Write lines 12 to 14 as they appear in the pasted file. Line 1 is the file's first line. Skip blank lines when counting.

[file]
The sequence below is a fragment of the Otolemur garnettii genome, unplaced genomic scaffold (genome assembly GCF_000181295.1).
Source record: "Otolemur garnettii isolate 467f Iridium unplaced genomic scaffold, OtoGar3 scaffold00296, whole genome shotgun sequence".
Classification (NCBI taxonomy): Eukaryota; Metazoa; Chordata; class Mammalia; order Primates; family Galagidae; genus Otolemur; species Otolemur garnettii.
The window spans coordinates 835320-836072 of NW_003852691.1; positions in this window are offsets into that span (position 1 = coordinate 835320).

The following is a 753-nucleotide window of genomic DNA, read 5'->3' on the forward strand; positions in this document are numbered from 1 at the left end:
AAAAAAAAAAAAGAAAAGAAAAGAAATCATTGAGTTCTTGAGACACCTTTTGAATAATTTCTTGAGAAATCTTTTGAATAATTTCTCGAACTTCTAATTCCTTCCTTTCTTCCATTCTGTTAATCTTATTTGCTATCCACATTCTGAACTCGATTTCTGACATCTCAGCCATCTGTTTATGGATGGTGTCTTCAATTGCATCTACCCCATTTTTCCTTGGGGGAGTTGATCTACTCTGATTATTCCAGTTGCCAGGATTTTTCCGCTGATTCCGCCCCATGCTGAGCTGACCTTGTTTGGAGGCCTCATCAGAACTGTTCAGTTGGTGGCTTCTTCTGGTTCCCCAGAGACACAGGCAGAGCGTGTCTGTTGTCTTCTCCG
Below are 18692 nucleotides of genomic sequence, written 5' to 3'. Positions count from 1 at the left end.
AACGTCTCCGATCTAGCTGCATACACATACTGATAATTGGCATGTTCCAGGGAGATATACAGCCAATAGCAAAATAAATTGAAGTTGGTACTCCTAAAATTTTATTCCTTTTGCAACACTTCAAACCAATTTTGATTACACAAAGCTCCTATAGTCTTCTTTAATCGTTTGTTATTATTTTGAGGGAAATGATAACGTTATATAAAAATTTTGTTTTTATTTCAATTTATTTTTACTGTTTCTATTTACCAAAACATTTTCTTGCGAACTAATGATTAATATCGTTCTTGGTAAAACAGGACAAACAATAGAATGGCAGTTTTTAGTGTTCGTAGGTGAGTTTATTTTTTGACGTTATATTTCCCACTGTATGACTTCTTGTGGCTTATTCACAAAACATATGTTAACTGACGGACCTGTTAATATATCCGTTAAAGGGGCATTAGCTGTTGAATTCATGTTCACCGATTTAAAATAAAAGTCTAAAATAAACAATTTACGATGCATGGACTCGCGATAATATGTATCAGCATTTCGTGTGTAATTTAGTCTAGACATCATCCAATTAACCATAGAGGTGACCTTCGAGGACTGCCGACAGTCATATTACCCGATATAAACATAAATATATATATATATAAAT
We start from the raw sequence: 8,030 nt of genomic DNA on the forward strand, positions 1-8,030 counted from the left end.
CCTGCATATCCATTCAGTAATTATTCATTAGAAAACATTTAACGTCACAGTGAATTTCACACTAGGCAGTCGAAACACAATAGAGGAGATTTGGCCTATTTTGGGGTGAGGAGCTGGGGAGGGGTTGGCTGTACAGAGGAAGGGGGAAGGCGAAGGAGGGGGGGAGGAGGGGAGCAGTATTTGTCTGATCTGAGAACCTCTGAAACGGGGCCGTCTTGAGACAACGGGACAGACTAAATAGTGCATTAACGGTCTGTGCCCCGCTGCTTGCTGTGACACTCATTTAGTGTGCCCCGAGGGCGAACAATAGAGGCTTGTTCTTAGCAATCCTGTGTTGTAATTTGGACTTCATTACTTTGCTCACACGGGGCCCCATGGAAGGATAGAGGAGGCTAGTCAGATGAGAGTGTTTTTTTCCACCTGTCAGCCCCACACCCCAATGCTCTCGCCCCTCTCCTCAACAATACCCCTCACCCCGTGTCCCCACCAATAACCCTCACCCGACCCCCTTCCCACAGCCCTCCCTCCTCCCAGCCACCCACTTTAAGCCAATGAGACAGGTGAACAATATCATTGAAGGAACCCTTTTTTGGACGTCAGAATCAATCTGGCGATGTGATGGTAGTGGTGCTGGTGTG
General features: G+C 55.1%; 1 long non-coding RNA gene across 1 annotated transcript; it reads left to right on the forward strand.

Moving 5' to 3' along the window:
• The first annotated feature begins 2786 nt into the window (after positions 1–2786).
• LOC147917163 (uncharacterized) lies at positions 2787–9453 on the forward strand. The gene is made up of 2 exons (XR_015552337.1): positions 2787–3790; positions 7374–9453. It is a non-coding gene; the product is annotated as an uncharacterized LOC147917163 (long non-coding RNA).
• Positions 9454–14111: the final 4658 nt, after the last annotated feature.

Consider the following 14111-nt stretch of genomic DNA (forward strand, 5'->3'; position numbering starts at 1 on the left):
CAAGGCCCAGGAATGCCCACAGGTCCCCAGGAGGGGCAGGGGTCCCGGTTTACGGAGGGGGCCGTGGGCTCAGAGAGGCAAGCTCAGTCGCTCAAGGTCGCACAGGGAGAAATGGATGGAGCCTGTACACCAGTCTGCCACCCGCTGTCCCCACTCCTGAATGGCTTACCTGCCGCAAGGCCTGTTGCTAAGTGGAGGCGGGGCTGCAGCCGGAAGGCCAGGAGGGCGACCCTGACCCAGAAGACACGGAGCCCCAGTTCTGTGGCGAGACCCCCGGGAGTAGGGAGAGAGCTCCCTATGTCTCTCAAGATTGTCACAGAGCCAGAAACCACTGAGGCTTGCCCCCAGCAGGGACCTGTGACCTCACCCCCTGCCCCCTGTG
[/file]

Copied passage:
Moving 5' to 3' along the window:
• The first annotated feature begins 2786 nt into the window (after positions 1–2786).
• LOC147917163 (uncharacterized) lies at positions 2787–9453 on the forward strand. The gene is made up of 2 exons (XR_015552337.1): positions 2787–3790; positions 7374–9453. It is a non-coding gene; the product is annotated as an uncharacterized LOC147917163 (long non-coding RNA).